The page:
Friday January 12, 2018 | 7:30PM (Pre-concert talk at 6:45)
Christ Church Cathedral | Map
It wasn’t until another Leipzig composer, Felix Mendelssohn, led a revival of Bach’s music that it began to attain such universal appreciation and admiration. In this programme, Diderot String Quartet performs excerpts from The Art of the Fugue with Mendelssohn’s rarely heard Fugue for string quartet, op. 81/4, a beautiful nod to Bach, and his beloved String Quartet No. 2, op. 13, which pays homage to the baroque master in its own fugal ways. This event is a collaboration with the Friends of Chamber Music.
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BWV 1080 Art of the Fugue (excerpts) Johann Sebastian Bach (1685 – 1750)
Contrapunctus VI in Stylo Francese
Contrapunctus VII per Augmentationem et Diminutionem
Contrapunctus IX alla Duodecima
Fugue in Eb major, Op. 81 No. 4 Felix Mendelssohn (1809 – 1847)
String Quartet No. 2 in A minor, Op. 13 Felix Mendelssohn
- Adagio – Allegro vivace
- Adagio non lento
- Intermezzo: Allegretto con moto – Allegro di molto
- Presto – Adagio non lento
September 1756: In what must be a devastating moment for the Bach family, Carl Phillip Emmanuel has offered up the copper engraving plates for one of his father’s seminal works, “Die Kunst der Fuge.” Weighing about 100 pounds, the plates are for sale as scrap metal and C.P.E. has pledged to accept the first reasonable offer. After only 30 copies of the sheet music had been sold, even at a reduced price, C.P.E. was left with no choice.
Why was nobody interested in what C.P.E. advertised as Johann Sebastian Bach’s “final work”? From the very start, Art of the Fugue presented musicians with copious riddles to solve. First and foremost: is this a theoretical work, the old Bach strutting his stuff with an antiquated compositional form, perhaps intended as a treatise for his students? Or can this work actually be realized in performance? Bach wrote this work in open score, meaning that each voice is in its own stave, but the instrumentation is unspecified. How, then, are we supposed to perform it?
Why would Johann Sebastian write such a work? Perhaps it makes sense in the context of his new obsession, during the final decade of his life, with large-scale works based entirely on one subject: Goldberg Variations (1741-2), Musical Offering (1747), and the Canonic Variations on Vom Himmel hoch (1748). Perhaps Bach was additionally motivated throughout his later years by the famous criticism published by Johann Adolph Scheibe in 1737, according to which Bach’s music was “turgid and confused,” its “beauty darkened by an excess of art” that buried the melody, detracted from the beauty of the harmony, had excessive ornamentation, and was difficult to play.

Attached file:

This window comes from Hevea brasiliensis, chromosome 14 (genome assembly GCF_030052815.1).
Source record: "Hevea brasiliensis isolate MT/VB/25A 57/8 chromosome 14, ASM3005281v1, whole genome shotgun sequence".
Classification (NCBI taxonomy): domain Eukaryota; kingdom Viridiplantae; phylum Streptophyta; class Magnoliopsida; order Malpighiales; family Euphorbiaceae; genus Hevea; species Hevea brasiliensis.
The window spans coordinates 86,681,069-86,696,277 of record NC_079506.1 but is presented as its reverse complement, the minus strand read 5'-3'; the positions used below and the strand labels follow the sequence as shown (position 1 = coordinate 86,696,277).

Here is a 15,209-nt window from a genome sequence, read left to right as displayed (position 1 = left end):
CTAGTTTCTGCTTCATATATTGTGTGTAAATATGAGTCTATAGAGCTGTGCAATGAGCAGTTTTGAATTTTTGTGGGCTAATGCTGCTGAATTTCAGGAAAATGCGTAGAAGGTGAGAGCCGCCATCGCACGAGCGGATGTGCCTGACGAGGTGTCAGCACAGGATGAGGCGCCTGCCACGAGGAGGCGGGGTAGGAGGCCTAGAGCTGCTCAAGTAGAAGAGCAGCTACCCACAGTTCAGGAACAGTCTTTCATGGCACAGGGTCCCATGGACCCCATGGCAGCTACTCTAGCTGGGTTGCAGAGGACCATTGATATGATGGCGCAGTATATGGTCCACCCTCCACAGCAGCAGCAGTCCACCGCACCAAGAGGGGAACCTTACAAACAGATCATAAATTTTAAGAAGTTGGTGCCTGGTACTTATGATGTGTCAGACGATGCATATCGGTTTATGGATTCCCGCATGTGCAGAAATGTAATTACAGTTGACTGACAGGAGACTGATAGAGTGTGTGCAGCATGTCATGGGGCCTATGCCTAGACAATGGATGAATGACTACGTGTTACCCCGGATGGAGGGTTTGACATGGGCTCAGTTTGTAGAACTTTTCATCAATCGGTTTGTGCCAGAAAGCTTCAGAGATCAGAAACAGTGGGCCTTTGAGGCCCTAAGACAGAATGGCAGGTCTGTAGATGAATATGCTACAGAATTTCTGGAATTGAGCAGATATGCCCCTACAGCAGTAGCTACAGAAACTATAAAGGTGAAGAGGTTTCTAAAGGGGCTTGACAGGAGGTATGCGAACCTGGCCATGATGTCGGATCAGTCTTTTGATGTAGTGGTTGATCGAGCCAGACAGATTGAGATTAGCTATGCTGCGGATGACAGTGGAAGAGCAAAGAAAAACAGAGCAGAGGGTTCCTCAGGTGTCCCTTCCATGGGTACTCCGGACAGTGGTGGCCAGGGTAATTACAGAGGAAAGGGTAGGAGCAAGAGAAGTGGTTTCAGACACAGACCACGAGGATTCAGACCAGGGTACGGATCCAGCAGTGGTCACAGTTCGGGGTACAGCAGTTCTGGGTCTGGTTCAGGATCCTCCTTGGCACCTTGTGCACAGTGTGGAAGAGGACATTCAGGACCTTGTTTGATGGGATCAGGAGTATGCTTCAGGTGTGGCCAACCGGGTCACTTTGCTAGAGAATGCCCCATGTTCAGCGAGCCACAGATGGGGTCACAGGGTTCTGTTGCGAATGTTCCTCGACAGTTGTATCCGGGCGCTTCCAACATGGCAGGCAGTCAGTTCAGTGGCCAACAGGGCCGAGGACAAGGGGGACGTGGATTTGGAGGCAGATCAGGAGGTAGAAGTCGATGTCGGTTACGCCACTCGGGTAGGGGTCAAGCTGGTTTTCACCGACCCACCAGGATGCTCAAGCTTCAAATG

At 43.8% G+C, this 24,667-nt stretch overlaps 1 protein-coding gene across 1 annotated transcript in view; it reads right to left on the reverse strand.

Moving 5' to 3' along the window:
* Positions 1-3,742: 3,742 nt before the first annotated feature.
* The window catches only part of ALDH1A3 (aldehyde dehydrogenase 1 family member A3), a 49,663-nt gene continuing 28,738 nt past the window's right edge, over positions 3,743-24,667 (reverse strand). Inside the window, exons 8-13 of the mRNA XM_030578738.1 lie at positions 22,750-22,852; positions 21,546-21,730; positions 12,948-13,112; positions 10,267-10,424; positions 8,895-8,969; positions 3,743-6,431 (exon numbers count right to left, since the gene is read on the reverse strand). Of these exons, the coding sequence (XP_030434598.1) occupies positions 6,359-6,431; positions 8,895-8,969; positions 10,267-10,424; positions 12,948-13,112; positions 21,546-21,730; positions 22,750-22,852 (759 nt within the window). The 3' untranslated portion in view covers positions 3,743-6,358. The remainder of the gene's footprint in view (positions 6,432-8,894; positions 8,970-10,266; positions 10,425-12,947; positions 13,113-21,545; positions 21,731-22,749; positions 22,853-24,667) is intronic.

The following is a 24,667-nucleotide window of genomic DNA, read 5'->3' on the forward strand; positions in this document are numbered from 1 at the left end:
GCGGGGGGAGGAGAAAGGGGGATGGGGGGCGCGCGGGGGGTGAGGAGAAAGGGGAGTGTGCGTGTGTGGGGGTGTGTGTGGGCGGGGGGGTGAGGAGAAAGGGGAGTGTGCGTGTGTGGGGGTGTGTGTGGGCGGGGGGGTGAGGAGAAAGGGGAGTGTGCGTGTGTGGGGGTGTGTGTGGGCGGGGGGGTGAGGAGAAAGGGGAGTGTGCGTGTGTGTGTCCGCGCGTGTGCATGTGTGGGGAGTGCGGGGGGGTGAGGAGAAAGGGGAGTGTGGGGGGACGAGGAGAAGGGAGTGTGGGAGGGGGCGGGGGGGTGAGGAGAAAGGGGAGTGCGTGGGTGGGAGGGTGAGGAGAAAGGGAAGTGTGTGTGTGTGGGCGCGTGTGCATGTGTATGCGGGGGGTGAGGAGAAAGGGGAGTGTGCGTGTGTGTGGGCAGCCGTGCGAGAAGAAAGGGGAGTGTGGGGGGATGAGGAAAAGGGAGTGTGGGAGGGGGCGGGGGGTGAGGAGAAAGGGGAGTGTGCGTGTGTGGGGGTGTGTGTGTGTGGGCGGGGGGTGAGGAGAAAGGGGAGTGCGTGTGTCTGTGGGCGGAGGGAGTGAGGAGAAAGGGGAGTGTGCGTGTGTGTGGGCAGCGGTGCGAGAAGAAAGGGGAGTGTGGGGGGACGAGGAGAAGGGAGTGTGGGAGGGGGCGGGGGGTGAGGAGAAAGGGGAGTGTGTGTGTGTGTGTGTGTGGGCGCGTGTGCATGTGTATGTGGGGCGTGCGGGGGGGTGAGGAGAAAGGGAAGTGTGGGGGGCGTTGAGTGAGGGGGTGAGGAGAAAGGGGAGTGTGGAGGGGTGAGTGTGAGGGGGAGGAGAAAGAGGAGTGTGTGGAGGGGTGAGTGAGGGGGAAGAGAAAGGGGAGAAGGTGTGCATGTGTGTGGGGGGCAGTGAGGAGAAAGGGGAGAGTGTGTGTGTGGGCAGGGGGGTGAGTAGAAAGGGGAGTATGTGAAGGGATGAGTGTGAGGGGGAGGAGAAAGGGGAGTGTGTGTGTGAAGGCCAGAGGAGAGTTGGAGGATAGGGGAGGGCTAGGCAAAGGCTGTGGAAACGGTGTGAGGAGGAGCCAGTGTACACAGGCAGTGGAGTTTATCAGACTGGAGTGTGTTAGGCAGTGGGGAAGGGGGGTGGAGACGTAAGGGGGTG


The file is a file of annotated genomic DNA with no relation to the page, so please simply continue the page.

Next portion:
To add to the mystery, the final fugue (Contrapuntus XIV) has been passed on to posterity in an unfinished form. The first printed edition, prepared by Bach himself during the last two or three years of his life and seen through by C.P.E. in 1751, states that “while working on this fugue, in which the name BACH appears in the countersubject, the author died,” engendering the romantic notion that Bach died pen-in-hand. Others speculate that the sheet of paper on which Bach was completing the fugue is simply lost, or that he intentionally left the work incomplete as though inviting the the performer to run with it and finish their own story — an invitation, incidentally, accepted by more and more musicians over the past century.
Whatever the circumstances, and however few copies of the score C.P.E. was able to sell, Art of the Fugue is a work that over two centuries later musicians and scholars, such as the famous Bach scholar Christoph Wolff, would still be marveling about:
“Even in its unfinished state, The Art of Fugue stands before us as the most comprehensive summary of the aged Bach’s instrumental language. At the same time, it is a highly personal statement; the letters BACH woven into the final movement represent much more than a fanciful signature. Theory and practice merge in this work. By letting the substance of the musical subject be logically uncovered and systematically exhausted, by employing traditional and novel techniques of composition as well as old and new elements of style, Bach created an autonomous work of art that embodies the character and universality of his art.”
Most universally it is argued that these fourteen fugues and five canons are best performed on a keyboard instrument (organ and harpsichord, for example). However, the four-part fugues lend themselves beautifully to the string quartet formation. Diderot String Quartet is eternally grateful to the 100 pounds of copper that did their part in disseminating some of the most stunning and beautiful art ever to be created.
– Paul Dwyer, Diderot String Quartet
It’s no secret that Felix Mendelssohn (1809-47) was passionate about the music of J. S. Bach. The most celebrated and grand manifestation of this fascination is Mendelssohn’s famous 1829 Berlin revival of Bach’s St. Matthew Passion, a pair of performances of the work that Mendelssohn — against opposition from those pragmatic few who thought the piece too sprawling and costly to produce (and, indeed, cuts were made) — organized and directed from a piano. In 1823, Mendelssohn had received a newly made manuscript copy of a full score for the Passion, a piece that we presume had not been performed in decades, as a generous and thoughtful gift from his maternal grandmother, Bella Salomon.